Cornerback Quinton Dunbar works one-on-one with defensive passing game coordinator Andre Curtis. (Bettina Hansen / The Seattle Times)

Among Seattle’s six inactive players for Sunday’s game is starting cornerback Quinton Dunbar, who was listed as questionable going into the game with a knee injury. Also inactive is backup safety Lano Hill, who apparently came down with a hip injury late in the week.

Coach Pete Carroll indicated Friday that Dunbar would be able to play, saying he’d been held out of practice Friday to give him some additional rest.

But Dunbar wasn’t able to go, and Tre Flowers will get the start at right cornerback.

Hill was not listed on the injury report during the week but Seahawks general manager John Schneider said during his pre-game radio show on the team's radio network that Hill has a sore hip that flared up late in the week.

Combined with nickel corner Marquise Blair now out for the year with a knee injury and Seattle will play today without three of its top six defensive backs heading into the season.

The other inactive players were injured offensive lineman Cedric Ogbuehi (pec) and injured cornerback Neiko Thorpe (hip), along with tight end Luke Willson and offensive lineman Kyle Fuller, each healthy scratches.

Among Seattle’s 48 active players is defensive end Benson Mayowa, who had heen listed as questionable going into the game with a groin injury.

Also active for the first time are rookie defensive lineman Alton Robinson and running back DeeJay Dallas.

Dunbar was acquired from Washington for a fifth-round pick in March but has struggled in the first two games of the season. According to Pro Football Reference he has given up the most passing yards in the NFL at 212.

Hill took over at free safety last week when Quandre Diggs was ejected in the first quarter and played a key role in the final play of the game when he blew up a lead block that allowed L.C. Collier to sneak through and tackle Cam Newton for a loss of one at the 1-yard-line.

—Bob Condotta

What to watch for when the Seahawks play the Cowboys in Week 3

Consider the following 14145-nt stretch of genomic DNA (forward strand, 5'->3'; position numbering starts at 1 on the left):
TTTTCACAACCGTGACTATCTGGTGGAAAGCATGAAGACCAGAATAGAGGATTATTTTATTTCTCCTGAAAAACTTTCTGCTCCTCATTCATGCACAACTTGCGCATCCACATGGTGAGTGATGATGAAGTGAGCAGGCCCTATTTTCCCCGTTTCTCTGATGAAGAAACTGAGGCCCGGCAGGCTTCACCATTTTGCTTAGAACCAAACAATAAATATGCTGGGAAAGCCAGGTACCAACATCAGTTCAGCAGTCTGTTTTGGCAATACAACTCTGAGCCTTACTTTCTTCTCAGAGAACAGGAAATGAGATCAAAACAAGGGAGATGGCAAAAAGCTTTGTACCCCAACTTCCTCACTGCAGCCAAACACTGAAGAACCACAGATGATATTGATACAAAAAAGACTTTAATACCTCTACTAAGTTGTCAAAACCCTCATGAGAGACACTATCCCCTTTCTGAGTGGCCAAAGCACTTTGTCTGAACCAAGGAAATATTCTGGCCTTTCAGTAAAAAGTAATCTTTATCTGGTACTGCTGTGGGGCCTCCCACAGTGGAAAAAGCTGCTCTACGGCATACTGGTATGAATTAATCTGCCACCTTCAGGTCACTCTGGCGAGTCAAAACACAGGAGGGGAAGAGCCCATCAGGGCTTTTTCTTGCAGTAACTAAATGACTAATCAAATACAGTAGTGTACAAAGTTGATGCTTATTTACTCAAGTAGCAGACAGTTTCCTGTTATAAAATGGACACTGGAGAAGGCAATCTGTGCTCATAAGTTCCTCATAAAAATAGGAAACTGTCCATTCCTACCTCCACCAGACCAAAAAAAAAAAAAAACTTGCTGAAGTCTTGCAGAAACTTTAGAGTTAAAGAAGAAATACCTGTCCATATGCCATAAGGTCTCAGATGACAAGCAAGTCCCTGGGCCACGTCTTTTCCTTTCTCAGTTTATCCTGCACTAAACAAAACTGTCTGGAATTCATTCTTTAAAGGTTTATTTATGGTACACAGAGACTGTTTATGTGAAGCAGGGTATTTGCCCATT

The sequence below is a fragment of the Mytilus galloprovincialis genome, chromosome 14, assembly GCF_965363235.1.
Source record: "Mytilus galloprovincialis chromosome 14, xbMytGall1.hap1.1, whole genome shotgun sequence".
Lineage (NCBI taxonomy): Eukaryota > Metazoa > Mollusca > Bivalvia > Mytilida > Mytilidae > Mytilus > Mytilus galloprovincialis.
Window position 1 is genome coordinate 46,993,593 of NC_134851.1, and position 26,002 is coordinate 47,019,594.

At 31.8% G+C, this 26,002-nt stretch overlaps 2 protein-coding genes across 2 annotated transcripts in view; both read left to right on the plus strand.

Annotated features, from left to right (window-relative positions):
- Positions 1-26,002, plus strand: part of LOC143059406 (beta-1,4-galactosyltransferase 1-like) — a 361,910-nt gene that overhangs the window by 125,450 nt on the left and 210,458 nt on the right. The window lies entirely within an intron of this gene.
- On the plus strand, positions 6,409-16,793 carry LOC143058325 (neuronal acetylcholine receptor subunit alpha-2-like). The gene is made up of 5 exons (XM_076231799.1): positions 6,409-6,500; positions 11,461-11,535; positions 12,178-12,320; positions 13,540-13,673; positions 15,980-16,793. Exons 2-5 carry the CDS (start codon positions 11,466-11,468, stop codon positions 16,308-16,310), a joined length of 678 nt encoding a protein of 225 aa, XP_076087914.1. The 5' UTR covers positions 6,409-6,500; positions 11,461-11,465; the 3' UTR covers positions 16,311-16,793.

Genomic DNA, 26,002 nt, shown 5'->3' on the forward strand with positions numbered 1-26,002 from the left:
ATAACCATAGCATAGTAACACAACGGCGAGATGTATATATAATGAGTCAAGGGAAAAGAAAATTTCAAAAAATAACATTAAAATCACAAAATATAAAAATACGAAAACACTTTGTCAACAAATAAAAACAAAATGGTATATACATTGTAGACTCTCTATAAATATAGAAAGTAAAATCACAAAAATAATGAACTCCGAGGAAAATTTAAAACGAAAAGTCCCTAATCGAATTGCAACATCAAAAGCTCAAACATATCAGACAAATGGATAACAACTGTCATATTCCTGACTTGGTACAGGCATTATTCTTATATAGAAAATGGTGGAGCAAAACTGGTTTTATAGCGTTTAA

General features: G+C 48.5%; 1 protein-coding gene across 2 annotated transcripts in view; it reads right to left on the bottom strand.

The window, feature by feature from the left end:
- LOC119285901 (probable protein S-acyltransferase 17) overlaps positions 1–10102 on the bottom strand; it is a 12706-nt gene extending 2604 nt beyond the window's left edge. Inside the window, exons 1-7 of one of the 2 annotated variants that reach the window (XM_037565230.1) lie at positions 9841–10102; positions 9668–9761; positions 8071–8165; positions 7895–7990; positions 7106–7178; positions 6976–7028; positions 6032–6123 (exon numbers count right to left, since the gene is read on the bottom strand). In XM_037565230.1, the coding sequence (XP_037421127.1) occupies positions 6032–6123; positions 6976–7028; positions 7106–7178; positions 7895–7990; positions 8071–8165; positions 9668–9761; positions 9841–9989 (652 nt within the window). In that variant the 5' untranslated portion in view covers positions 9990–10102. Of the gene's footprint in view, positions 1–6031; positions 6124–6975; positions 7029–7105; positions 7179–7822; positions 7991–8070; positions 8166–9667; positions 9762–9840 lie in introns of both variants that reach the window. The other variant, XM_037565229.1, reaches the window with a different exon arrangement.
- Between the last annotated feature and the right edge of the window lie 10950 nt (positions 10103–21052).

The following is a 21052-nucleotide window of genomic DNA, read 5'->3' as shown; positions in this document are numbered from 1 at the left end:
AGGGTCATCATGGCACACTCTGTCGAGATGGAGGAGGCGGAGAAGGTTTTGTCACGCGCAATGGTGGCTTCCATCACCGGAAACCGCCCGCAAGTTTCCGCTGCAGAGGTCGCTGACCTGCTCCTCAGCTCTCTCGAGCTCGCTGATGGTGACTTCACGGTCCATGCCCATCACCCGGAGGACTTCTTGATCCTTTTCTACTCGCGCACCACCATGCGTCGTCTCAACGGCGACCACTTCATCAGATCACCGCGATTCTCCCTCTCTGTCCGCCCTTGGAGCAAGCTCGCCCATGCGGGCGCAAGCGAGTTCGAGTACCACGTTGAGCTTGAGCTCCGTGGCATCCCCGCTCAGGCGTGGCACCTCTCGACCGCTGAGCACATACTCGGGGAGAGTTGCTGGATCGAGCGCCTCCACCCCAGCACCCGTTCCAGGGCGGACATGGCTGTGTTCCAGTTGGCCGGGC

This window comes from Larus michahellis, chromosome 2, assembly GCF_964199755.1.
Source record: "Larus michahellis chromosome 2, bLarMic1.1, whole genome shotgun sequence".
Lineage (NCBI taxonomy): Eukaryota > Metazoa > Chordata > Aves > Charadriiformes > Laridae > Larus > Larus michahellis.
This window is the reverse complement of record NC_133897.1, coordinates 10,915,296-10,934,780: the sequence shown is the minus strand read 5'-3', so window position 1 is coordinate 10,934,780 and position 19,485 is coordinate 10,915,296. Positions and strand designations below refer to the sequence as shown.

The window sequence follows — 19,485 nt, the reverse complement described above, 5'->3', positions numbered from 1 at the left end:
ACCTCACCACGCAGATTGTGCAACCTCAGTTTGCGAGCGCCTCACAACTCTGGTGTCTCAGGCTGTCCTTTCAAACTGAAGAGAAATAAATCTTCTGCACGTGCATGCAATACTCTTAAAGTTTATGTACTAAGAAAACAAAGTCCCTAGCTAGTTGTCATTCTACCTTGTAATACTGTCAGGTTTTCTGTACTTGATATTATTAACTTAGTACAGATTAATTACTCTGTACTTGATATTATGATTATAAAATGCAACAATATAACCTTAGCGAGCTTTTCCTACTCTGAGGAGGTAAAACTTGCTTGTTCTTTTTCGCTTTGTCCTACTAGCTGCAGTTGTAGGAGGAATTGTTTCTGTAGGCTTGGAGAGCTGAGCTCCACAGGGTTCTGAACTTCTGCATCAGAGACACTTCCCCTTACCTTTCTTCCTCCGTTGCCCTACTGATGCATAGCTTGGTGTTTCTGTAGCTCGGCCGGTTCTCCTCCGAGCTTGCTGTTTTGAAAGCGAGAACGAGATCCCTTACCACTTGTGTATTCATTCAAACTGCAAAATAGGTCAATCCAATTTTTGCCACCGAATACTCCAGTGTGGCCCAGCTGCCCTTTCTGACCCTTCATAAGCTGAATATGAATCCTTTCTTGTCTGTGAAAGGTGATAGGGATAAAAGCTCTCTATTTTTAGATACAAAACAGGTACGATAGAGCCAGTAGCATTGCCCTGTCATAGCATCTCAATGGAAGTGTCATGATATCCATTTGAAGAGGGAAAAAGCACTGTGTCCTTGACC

Seattle’s game Sunday with Dallas represents not only a matchup of two leading MVP candidates — quarterbacks Russell Wilson and Dak Prescott — but also a chance for the Seahawks to achieve one of their best starts in franchise history.

A win Sunday would make Seattle 3-0 for just the seventh time in 45 seasons but also the only time under Pete Carroll other than 2013.

Let’s look at some keys to the game.

—Bob Condotta

Seahawks-Cowboys predictions: Seattle Times writers make their picks for Week 3

Bob Condotta (2-0)

Seahawks 35, Cowboys 31. A matchup of two hot offenses and MVP-candidate quarterbacks points to a lot of, well, points being scored. Both teams are also riding the momentum of winning their most recent game on the final play. Seattle’s defense is obviously troublesome, but right now it doesn’t seem like there’s anything that can stop Wilson and the offense. But this time, it may be Wilson who needs to make the last-minute play to pull it out for Seattle.

See the rest of the picks here.


There’s more than one Seahawk playing like an MVP. Don’t overlook Bobby Wagner

We’ve seen Jamal Adams wow fans and teammates with his blitzing and playmaking. We’ve seen Lano Hill smash fullbacks and L.J. Collier make game-saving tackles. 

We’ve seen Quinton Dunbar and Quandre Diggs pick off quarterbacks, and Shaquill Griffin deny receivers. 

But let’s be clear about one thing: This is Bobby Wagner’s defense. 

Read more here.

—Matt Calkins

The Seahawks’ Jamal Adams and Shaquill Griffin have their own motivations to beat the Cowboys

The Seahawks defense heads into Sunday’s game against Dallas knowing the high-wire act of the first two weeks — when it allowed more total yards (970) and passing yards (831) than any team in the NFL — isn’t a sustainable recipe for success.

“We’re going to get better,’’ promised Seahawks safety Jamal Adams when he talked to the media via Zoom on Thursday. “We’re striving for that.’’

For Adams and another key member of the secondary — cornerback Shaquill Griffin — there’s personal pride riding on Sunday’s game against the Cowboys, as well.

Read more here.

—Bob Condotta